Success has many definitions and connotations. Its meaning and demonstration is not the same for each of us. Our feedback from our students are our measure of success for our teachers. For our students it is a change in their decision making and their choices over money. If no change has been effectuated then we as teachers have failed.

With class interaction, followup, and comment cards, we are able to keep a pulse on the progress and success of our Financial Literacy classes. Each class begins with Metrics Questionnaires and are weighted. There is a total of 5 Metric Questionnaires that span from the initial class to one and half years down the road. Our goal is to measure the long term success accurately and efficiently.

We use measurable methods where we poll our students. Beginning just 3 months of having taken a class, we reach out to students via survey methods to qualify our definition of success. Here are some sample survey questions are:

Do you keep a written budget?

Do you have an emergency fund?

Have you reach your goal for your emergency fund?

Have you checked your credit score in the last 2 months?

Has your credit score improved in the last 2 months?

Are your bills on auto pay?



At the first class, everyone gets a Metric Questionnaire. We keep the student information and the questionnaire. In 3 months, we send another one. We compare the responses to the questions from the 1st questionnaire to the second. We send another one in 6 months, 12 months and then finally at 18 months. Using metrics allows us to measure if our student are using the material, able to blend the learning materials with their day to day, and if the student learned long term financial habits and behaviors.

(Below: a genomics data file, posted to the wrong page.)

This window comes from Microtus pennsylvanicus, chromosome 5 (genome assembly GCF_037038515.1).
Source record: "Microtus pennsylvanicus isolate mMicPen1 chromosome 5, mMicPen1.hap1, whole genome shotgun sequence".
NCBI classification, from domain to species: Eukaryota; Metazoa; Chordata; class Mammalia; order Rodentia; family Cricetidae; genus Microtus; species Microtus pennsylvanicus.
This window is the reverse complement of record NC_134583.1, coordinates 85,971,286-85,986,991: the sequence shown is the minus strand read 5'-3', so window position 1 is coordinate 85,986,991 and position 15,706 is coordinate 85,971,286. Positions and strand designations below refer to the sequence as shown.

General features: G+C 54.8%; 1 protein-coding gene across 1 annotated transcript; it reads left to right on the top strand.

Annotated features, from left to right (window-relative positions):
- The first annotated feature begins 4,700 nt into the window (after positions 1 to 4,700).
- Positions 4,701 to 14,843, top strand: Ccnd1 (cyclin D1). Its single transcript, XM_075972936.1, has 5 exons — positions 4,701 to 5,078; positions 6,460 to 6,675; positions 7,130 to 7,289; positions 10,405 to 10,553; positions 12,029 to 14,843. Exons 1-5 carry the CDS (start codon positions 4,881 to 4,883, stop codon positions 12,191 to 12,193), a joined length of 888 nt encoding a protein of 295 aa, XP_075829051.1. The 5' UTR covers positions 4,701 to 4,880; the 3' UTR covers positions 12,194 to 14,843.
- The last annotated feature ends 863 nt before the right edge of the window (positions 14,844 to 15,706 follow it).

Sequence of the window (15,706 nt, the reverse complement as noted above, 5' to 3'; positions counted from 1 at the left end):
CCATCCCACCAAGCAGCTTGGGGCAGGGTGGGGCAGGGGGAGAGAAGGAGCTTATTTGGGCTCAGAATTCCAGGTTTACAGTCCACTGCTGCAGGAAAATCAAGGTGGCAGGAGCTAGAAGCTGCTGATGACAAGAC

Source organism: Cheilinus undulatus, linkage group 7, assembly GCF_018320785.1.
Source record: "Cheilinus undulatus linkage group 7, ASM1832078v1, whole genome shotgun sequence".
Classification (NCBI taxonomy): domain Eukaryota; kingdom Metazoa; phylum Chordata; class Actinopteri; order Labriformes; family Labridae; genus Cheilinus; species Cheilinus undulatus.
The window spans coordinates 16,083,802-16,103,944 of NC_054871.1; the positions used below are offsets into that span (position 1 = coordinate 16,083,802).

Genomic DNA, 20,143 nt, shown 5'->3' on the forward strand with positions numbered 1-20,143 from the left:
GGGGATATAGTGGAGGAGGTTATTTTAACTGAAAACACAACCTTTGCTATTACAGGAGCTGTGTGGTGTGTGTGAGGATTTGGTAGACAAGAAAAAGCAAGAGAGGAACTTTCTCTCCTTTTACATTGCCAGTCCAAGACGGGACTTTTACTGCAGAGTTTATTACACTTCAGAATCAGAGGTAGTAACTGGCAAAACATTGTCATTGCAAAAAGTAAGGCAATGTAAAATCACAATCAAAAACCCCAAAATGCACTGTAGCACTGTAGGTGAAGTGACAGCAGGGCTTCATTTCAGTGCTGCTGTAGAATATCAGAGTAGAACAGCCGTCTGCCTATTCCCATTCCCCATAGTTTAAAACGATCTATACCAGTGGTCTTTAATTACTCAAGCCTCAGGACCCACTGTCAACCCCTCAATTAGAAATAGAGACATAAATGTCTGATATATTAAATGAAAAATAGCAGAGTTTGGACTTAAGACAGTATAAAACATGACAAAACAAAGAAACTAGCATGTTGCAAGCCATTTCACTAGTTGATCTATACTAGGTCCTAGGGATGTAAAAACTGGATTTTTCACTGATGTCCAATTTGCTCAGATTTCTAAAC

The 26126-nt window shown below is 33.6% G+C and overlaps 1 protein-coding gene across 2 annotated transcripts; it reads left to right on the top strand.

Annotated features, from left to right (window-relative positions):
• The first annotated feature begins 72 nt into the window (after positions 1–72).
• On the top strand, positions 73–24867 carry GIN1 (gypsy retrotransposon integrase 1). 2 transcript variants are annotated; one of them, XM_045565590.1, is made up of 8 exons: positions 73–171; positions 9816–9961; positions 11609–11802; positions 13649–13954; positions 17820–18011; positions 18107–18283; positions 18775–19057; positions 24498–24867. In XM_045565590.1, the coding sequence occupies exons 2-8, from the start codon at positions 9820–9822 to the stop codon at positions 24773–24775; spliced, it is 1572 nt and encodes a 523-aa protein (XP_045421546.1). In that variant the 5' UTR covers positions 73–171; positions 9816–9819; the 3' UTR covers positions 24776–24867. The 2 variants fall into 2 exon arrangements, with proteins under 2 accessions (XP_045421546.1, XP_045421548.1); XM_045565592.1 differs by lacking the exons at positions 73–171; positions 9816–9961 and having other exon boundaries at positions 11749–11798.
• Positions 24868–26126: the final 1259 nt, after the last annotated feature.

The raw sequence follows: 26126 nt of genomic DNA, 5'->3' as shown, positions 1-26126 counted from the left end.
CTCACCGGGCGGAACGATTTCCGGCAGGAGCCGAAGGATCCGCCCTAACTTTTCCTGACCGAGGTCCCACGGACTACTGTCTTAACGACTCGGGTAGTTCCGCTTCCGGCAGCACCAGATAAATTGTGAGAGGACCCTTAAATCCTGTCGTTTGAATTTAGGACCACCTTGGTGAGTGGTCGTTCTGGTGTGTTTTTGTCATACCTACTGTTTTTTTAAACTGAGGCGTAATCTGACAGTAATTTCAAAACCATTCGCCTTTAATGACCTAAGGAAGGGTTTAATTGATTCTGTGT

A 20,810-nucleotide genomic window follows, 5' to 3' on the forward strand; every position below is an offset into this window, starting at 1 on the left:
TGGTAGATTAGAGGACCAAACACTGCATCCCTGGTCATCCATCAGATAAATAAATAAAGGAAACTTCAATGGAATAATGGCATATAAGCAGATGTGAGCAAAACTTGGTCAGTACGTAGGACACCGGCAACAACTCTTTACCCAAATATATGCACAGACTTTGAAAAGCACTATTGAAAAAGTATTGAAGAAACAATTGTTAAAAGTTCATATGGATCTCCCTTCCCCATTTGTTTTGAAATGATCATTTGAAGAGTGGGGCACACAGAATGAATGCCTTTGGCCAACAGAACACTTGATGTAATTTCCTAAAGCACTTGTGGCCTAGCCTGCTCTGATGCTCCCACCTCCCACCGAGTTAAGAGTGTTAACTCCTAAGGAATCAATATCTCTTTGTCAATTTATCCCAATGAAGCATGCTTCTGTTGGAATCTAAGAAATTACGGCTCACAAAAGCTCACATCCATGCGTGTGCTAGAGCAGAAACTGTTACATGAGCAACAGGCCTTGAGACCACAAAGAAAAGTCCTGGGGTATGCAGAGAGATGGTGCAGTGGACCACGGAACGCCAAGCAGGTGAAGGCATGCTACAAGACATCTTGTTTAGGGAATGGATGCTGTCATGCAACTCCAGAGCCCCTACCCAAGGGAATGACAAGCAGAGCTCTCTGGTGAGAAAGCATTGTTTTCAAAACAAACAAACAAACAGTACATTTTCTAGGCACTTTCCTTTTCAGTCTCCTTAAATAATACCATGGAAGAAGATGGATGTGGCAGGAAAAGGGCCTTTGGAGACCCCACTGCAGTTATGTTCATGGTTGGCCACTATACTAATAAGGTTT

Responses to these weighted questions and others helps gauge if there has been a change in behavior which is the ultimate goal. We consider success being reached when we have at least 75% of each class participate in the survey with at least a 70% positive outcome for questions answered that reflect an improvement in financial knowledge. Our baseline comes from the student’s initial Metric Questionnaire from the first day of class.

Financial Literacy First uses the weighted Metric Questionnaires to gauge long term success, but also to improve our program, classroom instruction, materials, and online learning outcomes.